11.12 Fig. 11.12 Eleni Vagianou ‘Shifting Homelands’. This project explores how the contemporary ‘minimum home’ and its flexible typology can compose a whole new city in Essex; a city as the result of the minimum inhabitated space which grows according to the users resources, length of stay, needs and habits. The proposed ‘minimum home’ is a product of an ever-changing construction, which starts as a small structural service core and is developed over time to suit the household financially and socially. Through additions or subtractions of customised plug-in spaces, the results are multiple layers of memory embodied within the core. The produced living units, supported by an exterior circulation space, are ‘trapped’ in the main structure and, as time passes, the private spaces are extended through the structural façade. A common ‘memory

façade’ is used to store personal objects in order to be used by the inhabitants and, subsequently, this dynamic ‘wall’ becomes a mirror of the community’s everyday life, supported by additional public spaces at the centre of the cross. In the long term, the proposed structures aspire to become a new urban fabric, tested against the mudflats of the Thames and the high flood risk. A new housing system, adapted to the ever-changing landscape of Essex, integrates both the landscape and the ‘individual’ memories expressed in the never-ending ‘minimum home’ making process.


MArch UD Research Cluster 11

11.13 The Bartlett School of Architecture 2017



Fig. 11.13 Maria Prodromou ‘Living Pool’ proposes how people could live together in the future, challenging existing norms of habitation and questioning the role of individual housing and domestic spaces. The proposal examines collaborative ways of living, envisioning a new lifestyle based on the concept of sharing as a form of luxury rather than a compromise. ‘Living Pool’ is a manual for a shared future. Fig. 11.14 Ashita Parekh ‘Waste-Land’ explores the idea of Essex being the ‘dumping ground of London’. It challenges the notion of ‘waste’ through an urban design that places waste at the core of creating a new type of socio-economic communal model for living. The proposal makes use of the immense waste resources to create an autonomous society, a prototype for an inhabited landfill. Fig. 11.15 Saood Shariff ‘BATA-Pol’ looks at the self-sustaining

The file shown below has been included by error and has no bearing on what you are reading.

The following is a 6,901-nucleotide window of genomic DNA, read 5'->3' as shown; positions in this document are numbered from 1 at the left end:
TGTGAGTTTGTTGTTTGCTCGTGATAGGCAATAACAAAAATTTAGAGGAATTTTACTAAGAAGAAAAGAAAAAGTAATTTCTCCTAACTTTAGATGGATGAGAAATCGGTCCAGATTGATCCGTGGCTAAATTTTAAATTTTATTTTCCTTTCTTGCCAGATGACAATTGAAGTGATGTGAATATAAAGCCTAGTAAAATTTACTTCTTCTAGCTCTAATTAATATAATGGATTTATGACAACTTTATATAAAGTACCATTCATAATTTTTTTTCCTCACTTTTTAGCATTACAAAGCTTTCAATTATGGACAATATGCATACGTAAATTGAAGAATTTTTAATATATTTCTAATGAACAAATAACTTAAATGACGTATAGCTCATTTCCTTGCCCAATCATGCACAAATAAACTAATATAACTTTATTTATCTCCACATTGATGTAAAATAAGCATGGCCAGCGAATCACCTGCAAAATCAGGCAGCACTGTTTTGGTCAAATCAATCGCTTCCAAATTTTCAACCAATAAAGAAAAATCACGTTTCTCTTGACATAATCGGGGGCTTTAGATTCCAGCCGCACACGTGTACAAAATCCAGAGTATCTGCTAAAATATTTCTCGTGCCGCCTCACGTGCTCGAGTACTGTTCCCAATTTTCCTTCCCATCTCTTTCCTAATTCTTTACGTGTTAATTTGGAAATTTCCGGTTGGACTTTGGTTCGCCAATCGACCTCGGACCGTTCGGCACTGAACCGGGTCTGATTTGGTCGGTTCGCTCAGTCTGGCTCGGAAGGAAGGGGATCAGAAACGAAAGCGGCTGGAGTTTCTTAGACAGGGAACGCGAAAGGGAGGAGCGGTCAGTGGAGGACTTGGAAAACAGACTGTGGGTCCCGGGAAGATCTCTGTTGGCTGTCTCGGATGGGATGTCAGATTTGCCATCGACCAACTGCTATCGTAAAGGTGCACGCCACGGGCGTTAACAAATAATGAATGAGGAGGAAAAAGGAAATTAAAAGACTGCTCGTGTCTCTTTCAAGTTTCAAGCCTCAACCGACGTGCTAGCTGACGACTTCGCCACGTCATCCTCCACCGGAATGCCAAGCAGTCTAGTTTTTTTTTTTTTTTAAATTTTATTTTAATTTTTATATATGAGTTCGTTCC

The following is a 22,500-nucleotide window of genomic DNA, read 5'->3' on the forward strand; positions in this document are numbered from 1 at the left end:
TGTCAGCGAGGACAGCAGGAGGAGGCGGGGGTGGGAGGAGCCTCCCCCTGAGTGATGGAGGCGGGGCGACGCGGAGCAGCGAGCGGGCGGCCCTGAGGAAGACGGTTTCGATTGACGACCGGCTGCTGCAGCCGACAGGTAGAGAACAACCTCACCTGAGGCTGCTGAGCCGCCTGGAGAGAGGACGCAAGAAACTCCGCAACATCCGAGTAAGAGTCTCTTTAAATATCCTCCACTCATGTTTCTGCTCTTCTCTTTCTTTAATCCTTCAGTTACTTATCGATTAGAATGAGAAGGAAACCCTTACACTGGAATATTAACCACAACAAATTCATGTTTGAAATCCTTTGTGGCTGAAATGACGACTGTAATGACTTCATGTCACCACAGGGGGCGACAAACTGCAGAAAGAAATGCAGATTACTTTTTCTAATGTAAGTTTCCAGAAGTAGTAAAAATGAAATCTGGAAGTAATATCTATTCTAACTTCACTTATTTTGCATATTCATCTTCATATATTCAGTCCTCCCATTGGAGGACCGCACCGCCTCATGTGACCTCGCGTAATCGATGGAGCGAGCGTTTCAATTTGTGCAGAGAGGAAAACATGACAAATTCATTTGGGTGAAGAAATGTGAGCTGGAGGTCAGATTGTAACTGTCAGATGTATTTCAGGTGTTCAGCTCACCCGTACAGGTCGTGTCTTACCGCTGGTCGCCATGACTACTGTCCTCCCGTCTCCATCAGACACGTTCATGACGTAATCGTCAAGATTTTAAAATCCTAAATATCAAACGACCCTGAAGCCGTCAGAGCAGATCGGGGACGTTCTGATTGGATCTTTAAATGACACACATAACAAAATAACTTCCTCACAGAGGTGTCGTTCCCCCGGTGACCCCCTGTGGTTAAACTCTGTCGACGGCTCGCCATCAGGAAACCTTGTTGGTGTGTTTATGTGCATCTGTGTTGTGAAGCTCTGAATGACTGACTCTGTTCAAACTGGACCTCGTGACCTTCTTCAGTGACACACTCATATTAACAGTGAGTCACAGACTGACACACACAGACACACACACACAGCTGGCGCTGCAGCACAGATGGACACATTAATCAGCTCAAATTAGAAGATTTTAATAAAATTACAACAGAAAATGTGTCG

housing clusters in Ahmedabad, which showcase strong social and cultural bonds, bringing together people of similar likes and interests in shared courtyards, places of worship, communal kitchens, etc. The BATA-Pol project demonstrates the new strategies obtained from these ideas. Fig. 11.16 Eleni Pourdala ‘New Pilot Cities’ examines cities as growing organisms, presenting a test ground for the investigation of different types of urban growth. It addresses urban design on various scales, from the individual property and its relationship with the public or shared space, to the neighbourhood and its connection to the city. It speculates on the potential pattern of growth for the future development and expansion of the model, and suggests that we should invest in more experimental projects.


MArch UD Research Cluster 11